A new program to help aspiring entrepreneurs develop their business ideas is scheduled for this fall.
Startup Virginia, a business incubator in Richmond, has organized a five-week program called the Idea Factory.
The Idea Factory is designed to offer instruction and coaching for people who have been negatively impacted by the COVID-19 pandemic to validate and test ideas for new businesses.
“It is a creative, innovative way to look at workforce development and a way to attract new founders to the Virginia entrepreneurial ecosystem,” said Richard Wintsch, executive director of Startup Virginia. “We will be giving preference to applicants who have been impacted by COVID-19.”
Wintsch said the program’s goal is to have three cohorts over the next year with about eight to 10 participants in each group. The fall program will focus on aspiring entrepreneurs with a technology-driven or manufacturing-based business idea.
“One of the things we have seen at Startup Virginia is we have a lot of aspiring entrepreneurs who come to us with an idea and really have not spent enough time validating it,” Wintsch said. “This program will allow them to validate their ideas.”
The cost for participants is $500, but need-based scholarships are available, Wintsch said.”We don’t want cost to be a barrier,” he added .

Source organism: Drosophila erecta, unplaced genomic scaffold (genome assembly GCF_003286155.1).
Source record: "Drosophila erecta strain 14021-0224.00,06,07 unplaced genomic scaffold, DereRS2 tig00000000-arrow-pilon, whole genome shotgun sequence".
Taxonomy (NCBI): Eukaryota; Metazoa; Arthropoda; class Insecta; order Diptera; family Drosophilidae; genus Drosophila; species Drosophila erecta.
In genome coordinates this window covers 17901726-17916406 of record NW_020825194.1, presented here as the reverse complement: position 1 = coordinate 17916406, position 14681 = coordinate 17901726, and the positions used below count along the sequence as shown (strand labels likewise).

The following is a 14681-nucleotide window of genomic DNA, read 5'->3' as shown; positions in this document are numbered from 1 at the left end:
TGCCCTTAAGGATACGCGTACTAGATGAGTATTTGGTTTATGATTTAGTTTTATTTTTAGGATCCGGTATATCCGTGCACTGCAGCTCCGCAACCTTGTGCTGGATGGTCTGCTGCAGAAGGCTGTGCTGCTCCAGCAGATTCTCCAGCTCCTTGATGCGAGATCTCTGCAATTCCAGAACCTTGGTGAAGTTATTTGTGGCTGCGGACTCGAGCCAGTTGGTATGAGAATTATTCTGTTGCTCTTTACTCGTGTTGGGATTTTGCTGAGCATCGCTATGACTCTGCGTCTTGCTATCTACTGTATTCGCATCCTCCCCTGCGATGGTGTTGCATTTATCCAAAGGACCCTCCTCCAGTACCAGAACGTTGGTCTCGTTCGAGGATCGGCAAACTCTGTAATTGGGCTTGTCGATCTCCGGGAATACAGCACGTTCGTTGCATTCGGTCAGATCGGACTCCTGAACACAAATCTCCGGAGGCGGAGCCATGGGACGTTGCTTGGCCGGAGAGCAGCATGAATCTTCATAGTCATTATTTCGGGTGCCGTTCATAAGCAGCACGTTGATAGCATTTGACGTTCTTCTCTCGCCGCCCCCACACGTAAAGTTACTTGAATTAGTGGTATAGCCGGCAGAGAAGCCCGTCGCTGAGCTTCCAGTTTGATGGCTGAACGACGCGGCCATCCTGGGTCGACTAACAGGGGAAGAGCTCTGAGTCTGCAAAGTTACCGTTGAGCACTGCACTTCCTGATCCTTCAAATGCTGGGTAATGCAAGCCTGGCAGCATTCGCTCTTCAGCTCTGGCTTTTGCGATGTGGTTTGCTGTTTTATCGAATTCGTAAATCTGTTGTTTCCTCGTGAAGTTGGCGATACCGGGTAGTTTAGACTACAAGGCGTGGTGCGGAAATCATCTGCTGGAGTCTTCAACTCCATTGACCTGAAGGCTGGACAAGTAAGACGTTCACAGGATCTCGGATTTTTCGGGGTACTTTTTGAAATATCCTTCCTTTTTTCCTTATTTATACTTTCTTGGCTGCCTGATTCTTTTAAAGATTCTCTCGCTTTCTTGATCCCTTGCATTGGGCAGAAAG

A $50,000 grant to support the program was provided by GO Virginia, a business-led state economic development initiative. That program and two other projects were submitted by the local GROW Capital Jobs Council, which administers GO Virginia in 17 counties and cities from the Richmond area to the North Carolina line.
The Richmond-based product development agency Bldr is leading the curriculum. Bldr (pronounced “builder”) works with early-stage ventures to help them craft their ideas.
The curriculum was developed from Bldr’s experience over three years of helping to co-found tech companies, said Luke Rabin, who co-founded Bldr with Brandon Lewis. “We put together our own process of helping people navigate from an idea through creating a product and raising money,” Rabin said.
There are excellent programs, such as Richmond-based Lighthouse Labs, for helping startups that already have a product developed, Rabin said.
“There is very little if you just have an idea,” Rabin said. “We are helping people navigate that so they don’t spend a year thinking about whether they should take the jump or not. They can do that through this process quickly and inexpensively and see whether it is worth pursuing.”
Participants will need to devote 10 hours a week for five weeks to the program. A three-hour virtual workshop will be held one evening per week.